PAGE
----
In dandasana, the practitioner learns how the body should ‘sit’. Rather than sitting on the flesh of the buttocks, in dandasana one learns how to sit on the sit bones. The mind is instantly taken inwards to feel where and how the weight is distributed on the sit bones. The student learns how to observe if the weight is in the center of the sit bones; if the weight is tilted towards the front of the body or towards the back of the body. He/she learns how to feel if the weight is equal on both the right and left sides. These roots become the grounding point from which the practitioner learns how to extend the spine upwards, and the legs outwards.

The rooting of the sit bones helps to lift the chest, but also the work of the legs grounding down help to bring lightness to the upper body. The leg work involves sinking the femurs down towards the floor and drawing the kneecaps up towards the pelvis. The backs of the thighs separate and the inner groins, the inner thighs, and the back of the knees press towards the floor. From the backs of the knees, the calves extend towards the feet, releasing the front shinbones down, and allowing for the inner heels to ground down. The toes are spread and lengthened slightly forwards, away from the body, and up towards the ceiling. The pinkie toe side of the foot should draw in towards the body and the base of the big toe should extend away from the body. The entire sole of the foot should expand. The entire back of the leg should broaden.

From the roots of the sit bones and the actions of the legs and feet, the spine is free to grow upwards and outwards from the pelvic basin. This is the foundation that teaches the student how to lift both sides of the waist and torso up equally, and how to evenly elongate both sides of the muscles along the spine, as well as how to spread the dorsal muscles laterally. The student learns how to sit with a firm, solid and straight spine, with the head aligned properly over the sacrum, and with an open chest. The work of the legs in dandasana thus teaches the student proper alignment of the upper body while seated.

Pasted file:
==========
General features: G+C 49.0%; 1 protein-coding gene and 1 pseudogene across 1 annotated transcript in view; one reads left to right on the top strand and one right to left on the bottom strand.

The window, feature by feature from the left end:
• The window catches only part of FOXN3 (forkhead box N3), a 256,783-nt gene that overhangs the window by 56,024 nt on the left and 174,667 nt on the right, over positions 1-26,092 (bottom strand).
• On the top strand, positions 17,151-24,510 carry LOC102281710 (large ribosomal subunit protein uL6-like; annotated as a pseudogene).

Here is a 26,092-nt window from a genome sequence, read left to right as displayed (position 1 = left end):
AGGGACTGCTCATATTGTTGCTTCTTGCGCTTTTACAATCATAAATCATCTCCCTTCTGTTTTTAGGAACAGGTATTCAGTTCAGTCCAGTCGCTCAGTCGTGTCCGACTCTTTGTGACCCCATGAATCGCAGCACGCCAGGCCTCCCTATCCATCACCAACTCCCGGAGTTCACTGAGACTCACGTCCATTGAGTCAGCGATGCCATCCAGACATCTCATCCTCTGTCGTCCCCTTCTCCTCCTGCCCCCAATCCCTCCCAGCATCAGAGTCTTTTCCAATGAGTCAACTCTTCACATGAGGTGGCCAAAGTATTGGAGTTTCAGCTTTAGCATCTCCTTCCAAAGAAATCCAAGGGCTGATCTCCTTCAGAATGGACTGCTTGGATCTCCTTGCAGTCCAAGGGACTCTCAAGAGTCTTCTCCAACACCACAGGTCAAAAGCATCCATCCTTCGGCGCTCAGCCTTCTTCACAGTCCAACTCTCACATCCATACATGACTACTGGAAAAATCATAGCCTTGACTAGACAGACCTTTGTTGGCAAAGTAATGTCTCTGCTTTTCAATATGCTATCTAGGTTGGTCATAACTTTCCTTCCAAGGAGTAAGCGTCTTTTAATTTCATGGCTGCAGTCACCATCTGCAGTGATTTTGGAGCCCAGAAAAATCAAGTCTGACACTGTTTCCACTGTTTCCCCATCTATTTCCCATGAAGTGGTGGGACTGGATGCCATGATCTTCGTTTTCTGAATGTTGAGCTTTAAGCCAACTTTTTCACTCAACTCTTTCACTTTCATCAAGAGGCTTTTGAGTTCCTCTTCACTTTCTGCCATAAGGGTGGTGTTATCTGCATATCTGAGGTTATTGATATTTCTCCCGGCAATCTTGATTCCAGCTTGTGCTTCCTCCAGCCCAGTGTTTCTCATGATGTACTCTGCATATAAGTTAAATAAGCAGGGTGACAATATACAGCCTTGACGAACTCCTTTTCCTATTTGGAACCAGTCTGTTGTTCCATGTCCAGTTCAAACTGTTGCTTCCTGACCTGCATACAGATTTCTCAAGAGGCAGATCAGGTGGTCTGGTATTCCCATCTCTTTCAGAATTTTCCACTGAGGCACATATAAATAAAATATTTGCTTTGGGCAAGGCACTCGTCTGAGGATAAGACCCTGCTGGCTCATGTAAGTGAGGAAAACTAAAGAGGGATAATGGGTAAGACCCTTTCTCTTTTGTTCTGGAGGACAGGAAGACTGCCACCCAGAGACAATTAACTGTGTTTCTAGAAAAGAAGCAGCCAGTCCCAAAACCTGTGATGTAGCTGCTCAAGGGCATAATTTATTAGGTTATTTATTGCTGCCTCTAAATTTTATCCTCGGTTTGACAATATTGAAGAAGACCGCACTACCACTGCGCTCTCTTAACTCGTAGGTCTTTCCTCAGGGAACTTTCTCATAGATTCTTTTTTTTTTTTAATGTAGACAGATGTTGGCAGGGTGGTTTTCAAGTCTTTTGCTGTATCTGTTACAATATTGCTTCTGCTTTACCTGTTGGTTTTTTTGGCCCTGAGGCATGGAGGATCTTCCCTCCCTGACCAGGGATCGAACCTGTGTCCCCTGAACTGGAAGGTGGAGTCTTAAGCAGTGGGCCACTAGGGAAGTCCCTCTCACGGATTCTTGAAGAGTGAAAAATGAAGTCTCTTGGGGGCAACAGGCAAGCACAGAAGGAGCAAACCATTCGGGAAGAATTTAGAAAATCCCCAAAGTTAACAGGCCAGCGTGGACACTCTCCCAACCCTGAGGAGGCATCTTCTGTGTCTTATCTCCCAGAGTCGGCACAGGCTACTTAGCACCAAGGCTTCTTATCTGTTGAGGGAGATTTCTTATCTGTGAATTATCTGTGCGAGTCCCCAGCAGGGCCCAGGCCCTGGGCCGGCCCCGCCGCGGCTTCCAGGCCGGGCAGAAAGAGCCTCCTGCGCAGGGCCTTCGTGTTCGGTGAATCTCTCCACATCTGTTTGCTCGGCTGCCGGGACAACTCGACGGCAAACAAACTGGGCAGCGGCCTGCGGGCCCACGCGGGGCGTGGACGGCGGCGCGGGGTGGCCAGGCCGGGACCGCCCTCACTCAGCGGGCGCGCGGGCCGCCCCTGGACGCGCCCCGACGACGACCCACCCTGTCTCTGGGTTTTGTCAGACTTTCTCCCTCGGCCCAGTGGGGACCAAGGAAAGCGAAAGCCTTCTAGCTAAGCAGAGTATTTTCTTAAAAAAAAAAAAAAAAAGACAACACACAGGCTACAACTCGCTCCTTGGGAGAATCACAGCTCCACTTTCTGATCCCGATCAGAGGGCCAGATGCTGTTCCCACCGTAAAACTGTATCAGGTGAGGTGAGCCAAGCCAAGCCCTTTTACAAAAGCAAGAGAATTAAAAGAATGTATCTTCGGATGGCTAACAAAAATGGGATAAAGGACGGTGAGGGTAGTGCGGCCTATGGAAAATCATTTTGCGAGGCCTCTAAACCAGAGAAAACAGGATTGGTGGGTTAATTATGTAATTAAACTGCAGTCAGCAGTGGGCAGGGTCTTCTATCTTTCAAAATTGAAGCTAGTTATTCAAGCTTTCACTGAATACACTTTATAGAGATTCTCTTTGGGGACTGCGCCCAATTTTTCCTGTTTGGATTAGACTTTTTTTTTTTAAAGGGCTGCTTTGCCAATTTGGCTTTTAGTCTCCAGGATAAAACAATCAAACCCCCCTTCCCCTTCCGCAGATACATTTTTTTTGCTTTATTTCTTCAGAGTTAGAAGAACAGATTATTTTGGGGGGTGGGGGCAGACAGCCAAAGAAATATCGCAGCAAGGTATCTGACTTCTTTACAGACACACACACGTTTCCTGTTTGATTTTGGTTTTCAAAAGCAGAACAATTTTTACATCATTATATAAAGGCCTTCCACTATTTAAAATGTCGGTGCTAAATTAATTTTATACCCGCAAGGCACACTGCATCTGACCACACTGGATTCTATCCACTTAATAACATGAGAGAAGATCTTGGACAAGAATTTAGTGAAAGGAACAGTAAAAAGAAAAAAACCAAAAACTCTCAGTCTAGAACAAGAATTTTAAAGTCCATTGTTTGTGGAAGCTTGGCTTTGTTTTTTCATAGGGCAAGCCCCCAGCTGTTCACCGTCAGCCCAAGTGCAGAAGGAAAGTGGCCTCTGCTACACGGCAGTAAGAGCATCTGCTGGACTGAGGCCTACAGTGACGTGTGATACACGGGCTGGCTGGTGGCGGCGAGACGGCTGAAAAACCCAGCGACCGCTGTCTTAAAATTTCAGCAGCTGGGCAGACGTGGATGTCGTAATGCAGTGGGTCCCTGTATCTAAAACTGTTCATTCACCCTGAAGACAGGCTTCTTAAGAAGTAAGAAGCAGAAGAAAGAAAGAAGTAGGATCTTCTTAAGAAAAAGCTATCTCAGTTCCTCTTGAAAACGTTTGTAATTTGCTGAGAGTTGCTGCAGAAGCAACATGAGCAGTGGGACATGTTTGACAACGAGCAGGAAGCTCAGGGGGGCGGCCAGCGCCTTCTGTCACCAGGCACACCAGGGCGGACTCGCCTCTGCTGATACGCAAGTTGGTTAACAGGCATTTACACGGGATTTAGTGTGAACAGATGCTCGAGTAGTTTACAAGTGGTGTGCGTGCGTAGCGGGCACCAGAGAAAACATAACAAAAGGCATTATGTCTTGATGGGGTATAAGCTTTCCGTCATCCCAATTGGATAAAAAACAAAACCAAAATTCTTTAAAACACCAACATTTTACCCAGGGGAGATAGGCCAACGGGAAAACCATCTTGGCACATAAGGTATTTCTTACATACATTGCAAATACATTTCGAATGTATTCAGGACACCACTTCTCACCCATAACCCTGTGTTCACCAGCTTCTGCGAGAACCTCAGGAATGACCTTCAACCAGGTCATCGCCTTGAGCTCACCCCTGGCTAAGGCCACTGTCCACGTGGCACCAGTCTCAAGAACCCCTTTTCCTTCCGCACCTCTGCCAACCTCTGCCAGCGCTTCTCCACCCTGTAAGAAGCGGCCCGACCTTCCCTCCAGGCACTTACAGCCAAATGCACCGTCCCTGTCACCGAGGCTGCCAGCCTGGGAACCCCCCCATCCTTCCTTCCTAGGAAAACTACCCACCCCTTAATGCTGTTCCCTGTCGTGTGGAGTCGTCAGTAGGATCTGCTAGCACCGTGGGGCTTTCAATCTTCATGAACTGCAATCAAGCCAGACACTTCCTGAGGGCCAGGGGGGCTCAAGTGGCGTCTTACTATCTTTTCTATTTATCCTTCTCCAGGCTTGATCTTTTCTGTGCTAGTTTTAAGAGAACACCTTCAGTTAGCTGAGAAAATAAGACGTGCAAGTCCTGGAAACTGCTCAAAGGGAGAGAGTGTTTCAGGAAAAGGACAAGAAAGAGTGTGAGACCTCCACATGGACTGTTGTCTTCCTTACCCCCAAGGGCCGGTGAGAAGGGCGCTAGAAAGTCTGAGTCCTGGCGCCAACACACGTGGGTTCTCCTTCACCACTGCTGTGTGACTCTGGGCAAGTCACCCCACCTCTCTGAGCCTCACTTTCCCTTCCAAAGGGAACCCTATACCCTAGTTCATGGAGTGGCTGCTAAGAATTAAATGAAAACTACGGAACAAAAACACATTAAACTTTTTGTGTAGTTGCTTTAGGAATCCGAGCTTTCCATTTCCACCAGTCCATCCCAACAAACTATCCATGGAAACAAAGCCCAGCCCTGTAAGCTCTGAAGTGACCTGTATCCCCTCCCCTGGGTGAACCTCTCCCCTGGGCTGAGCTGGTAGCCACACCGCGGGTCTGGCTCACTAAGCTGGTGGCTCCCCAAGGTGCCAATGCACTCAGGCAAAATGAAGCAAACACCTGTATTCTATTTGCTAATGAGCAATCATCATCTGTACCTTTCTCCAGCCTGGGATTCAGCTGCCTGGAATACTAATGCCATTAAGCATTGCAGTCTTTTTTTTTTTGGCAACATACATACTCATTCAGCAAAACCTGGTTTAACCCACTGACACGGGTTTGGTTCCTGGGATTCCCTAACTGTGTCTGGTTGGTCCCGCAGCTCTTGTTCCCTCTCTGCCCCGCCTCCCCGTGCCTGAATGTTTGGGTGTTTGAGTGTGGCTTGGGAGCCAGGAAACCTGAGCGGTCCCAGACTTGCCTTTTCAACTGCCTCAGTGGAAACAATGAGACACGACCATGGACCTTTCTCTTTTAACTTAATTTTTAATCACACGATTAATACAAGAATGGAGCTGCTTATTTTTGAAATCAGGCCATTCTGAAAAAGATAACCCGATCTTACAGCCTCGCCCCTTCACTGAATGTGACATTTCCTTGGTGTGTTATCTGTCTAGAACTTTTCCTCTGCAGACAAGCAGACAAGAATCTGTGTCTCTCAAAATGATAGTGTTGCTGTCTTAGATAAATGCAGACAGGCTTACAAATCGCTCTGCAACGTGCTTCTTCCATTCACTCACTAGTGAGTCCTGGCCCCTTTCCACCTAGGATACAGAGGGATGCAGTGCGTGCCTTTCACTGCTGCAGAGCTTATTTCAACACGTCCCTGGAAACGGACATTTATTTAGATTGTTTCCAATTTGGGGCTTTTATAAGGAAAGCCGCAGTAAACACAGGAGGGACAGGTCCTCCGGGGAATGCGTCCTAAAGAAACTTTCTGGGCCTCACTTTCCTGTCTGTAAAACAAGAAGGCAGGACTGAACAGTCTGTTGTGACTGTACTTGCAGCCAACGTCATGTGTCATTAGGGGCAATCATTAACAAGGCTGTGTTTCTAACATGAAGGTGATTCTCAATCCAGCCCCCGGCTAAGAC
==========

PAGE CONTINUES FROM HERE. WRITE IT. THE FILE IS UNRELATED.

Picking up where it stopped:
In dandasana, the practitioner learns the proper actions of the legs, ankles, and feet needed for seated poses. He/she also learns the proper actions of the sit bones, side waist, shoulder blades, and sternum necessary to execute 'upavistha sthiti' - seated positions. As a result, the student can begin to study the position and alignment of the pelvis and explore the relation of the spine and torso, to the work of the legs. By learning how to literally see the physical body as well as how to feel the actions of the work in dandasana, the student begins to become skilled at waking the intelligence of the body and at bringing the body into proper alignment needed for subsequent seated positions.